California law already allows drivers to park at broken meters, but local cities are passing their own ordinances giving the go-ahead to ticket.
Citations vary widely but they're definitely a cash cow.
Assemblyman Mike Gatto (D-Los Angeles) wants to take that local authority away and allow drivers to park at a broken meter for the maximum time posted.
"If the cities want to get the revenue from the parking meter, they should get it the correct way, which is making sure that they stay in good repair and making sure that motorists can pay," he said.
Gatto says his own district, Los Angeles, issued more than 17,000 tickets at broken meters in one year.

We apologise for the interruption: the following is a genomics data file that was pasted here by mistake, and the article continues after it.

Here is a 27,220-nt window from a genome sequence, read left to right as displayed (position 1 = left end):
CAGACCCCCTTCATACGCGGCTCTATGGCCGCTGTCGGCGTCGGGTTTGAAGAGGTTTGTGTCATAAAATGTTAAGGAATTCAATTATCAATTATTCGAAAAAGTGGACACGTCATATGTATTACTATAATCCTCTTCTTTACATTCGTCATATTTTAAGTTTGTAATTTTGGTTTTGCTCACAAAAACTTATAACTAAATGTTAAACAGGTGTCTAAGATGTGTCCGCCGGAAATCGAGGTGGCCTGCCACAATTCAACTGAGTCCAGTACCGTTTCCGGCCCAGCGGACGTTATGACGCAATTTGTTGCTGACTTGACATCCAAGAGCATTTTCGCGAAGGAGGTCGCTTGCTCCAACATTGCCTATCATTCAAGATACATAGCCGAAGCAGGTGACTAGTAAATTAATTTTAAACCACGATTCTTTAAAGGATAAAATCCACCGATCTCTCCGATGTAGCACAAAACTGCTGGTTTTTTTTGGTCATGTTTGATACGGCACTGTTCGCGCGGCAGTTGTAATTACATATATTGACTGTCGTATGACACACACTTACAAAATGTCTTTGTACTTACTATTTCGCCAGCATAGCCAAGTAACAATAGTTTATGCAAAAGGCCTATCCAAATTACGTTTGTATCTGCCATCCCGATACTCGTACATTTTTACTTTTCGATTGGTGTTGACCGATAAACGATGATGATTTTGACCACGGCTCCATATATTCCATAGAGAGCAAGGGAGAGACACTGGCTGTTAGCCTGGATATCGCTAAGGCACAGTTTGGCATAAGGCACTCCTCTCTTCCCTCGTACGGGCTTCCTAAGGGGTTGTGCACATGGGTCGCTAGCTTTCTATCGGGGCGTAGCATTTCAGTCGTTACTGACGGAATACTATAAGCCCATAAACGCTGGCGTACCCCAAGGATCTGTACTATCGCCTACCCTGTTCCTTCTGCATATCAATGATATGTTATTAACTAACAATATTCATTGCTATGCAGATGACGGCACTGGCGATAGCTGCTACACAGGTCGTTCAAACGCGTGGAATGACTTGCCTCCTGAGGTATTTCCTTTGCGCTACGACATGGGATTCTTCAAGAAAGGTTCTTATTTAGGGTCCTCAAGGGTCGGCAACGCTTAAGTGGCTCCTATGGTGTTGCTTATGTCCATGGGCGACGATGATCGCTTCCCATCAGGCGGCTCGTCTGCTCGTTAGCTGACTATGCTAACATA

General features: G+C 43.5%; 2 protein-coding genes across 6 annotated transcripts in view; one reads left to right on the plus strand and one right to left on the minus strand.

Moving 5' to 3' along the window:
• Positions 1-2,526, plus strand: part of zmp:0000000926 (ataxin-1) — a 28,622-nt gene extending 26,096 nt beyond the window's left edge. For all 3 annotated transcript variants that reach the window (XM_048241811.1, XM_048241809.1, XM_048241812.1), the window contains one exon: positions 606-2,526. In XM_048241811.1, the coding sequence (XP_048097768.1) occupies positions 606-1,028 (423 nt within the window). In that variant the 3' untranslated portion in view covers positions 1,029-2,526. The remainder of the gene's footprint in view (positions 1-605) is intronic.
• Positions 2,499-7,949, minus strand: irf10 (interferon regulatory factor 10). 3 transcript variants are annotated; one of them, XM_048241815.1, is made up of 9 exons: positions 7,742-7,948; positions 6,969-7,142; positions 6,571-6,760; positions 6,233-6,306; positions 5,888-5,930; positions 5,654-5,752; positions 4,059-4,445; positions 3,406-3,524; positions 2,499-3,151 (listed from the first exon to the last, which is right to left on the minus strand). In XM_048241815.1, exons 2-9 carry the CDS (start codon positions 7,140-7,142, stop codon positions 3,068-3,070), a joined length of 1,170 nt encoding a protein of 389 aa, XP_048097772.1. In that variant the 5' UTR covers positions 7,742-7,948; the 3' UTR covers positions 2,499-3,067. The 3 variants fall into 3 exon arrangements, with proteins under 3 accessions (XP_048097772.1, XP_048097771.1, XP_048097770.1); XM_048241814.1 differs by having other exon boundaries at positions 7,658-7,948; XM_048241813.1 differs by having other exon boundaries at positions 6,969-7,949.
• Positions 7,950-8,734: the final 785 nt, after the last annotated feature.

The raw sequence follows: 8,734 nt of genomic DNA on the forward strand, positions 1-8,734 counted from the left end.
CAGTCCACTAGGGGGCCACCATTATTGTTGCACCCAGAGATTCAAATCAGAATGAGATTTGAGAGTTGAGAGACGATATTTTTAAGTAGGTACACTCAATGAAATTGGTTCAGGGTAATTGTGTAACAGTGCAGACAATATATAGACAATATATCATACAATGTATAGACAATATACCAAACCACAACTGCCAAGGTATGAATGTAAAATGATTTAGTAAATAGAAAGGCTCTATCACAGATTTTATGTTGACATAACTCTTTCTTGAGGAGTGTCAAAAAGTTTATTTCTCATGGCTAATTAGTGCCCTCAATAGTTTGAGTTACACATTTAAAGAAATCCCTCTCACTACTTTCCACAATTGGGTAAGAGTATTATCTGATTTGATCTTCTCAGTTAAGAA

Opponents like the California Public Parking Association say local jurisdictions develop their own policies regarding broken meters and pay stations. They want those decisions to stay local.
Consumer groups have noted there's no incentive for cities to fix meters when a ticket enables them to get more money.
"Fix your meters and I'll happily pay, but if you're going to just let it sit there and get $52 instead of $1, that's wrong," said driver Diana Seelye.
After winning a key committee vote this week, the full Assembly is expected to take up the measure later this month.